7. Thank you for the explanation. I'm currently trying a formula with a way lower mango butter concentration, and it's cooking a lot more reasonably. I have pH strips but didn't think of phenolphthalein. Thanks again! Am also learning about "superfats," so that may also help! Yes, there are a lot of stages. The online tutorials make so much soap at one time, it's hard to compare what my 1 bar of soap looks like to their huge crock pots lol. Have been using soapcalc and Bramble Berry's to double-check. Intent on making this work... different beast than candles for sure.
  8. This is my second attempt at making soap, and I've run into a similar issue. I'm trying to make hot process soap, and I doubt when the soap is "done" to the point it's dried out so much that I can't cleanly fit it in the mold. Wondering what I'm doing wrong/how I can improve? (How do you know when your soap is "done?") Here's my recipe: 55% mango butter 32% olive oil 13.48% safflower oil 2.5% rosehip seed oil 1.25% sodium lactate
  9. I'm not quite sure what would be moving around/settling inside a melt or candle to make it throw better after 3 mo. if it remains completely solid. But if it worked for you, keep at it! Just stinks that it's so long. Any reason behind your recommendation against adding FO at low temps? As long as the wax is liquid, it should blend just fine. Additionally, you are minimizing the burn off of volatile scents (albeit it might be negligible, but you're lowering the risk of evaporation). My wax doesn't start hardening until 90F. At 100-120F, it's completely liquid.
  10. https://www.theflamingcandle.com/candle-wicks/cd-wicks/cd-wick-sample-pack/ I also really like CD wicks.
  11. I can't accurately measure 1% USA for a 7oz candle. But once I have 1% measured, I can just use a different scale. I will check out jeweler scales. Ty!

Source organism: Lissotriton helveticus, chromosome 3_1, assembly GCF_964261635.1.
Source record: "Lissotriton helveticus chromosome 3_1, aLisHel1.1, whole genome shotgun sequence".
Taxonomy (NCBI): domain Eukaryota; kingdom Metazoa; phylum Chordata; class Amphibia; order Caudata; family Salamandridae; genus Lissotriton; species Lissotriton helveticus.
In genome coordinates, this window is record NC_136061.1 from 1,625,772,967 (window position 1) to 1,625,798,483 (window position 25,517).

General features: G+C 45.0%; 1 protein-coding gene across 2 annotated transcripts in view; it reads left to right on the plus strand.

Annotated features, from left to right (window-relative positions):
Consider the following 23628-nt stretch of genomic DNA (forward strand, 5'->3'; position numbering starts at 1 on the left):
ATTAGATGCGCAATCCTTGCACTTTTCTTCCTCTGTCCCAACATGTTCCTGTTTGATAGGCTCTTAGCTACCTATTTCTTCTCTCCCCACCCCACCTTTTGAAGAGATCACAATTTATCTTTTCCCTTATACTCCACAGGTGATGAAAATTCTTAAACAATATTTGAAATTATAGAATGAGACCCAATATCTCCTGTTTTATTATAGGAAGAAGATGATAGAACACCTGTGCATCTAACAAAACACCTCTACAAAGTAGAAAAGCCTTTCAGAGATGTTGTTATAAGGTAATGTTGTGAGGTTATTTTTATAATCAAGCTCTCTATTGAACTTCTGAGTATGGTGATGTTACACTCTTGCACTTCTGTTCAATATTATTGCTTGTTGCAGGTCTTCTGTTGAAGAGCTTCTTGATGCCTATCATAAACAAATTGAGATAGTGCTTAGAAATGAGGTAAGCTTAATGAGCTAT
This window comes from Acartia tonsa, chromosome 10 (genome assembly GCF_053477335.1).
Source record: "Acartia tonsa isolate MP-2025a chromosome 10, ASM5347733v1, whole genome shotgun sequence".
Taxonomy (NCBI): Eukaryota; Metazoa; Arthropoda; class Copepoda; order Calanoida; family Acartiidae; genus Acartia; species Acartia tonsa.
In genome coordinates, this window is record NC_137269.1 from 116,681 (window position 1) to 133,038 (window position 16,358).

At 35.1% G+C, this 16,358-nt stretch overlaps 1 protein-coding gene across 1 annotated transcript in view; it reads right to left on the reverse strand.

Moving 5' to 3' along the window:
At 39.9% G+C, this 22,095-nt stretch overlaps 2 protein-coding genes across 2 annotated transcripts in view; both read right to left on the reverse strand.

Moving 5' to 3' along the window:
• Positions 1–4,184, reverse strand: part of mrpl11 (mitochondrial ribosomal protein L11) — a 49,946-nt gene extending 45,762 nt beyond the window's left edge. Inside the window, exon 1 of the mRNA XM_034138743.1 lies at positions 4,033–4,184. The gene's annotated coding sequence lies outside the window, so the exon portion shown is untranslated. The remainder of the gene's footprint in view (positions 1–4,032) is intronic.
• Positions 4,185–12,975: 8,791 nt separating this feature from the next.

12. I use AAK 415. It is just plain soy wax: https://www.fillmorecontainer.com/aaks-golden-wax-415-100-soy-formerly-golden-brands.html I am also of the belief that adding fragrance to wax at high temps (150F+) burns off volatile scents, so I add my fo 100-120F. Other people may have luck with higher temps, but this is what works for me. You may want to try doing everything (adding fo, pouring, etc.) as cool as you comfortably can to see if that changes anything. Best of luck!
  13. Does anyone have recommendations for a scale that actually measures .01oz? I currently have this: https://www.amazon.com/gp/product/B0113UZJE2/ref=oh_aui_search_asin_title?ie=UTF8&psc=1 But it doesn't start weighing until .07oz, and even that is a 50/50 shot.
  14. There are lots of people who believe in cure times, and lots of people who don't. Personally, I cure for 3 days, but I'm 99.9% certain there's no chemical reactions taking place after the candle completely hardens (~24 hours). As others have recommended, try a wax with paraffin. It should be a sure way to get a throw.
  15. At this moment, I can't justify paraffin when there are more sustainable alternatives for the environment. I've not seen a ton of soot in either all-soy or coconut-blended, but my candles without coconut oil have noticeably less carbon buildup. You might get a faster throw with coconut oil because of its low melting point, but I don't think it throws better. I actually haven't tested the speed. I usually just test ~1, 2, and 3 hour. Interesting idea! I just wanted to put it out there for new folks that a regular soy candle isn't inferior to a soy candle with coconut oil in terms of smell.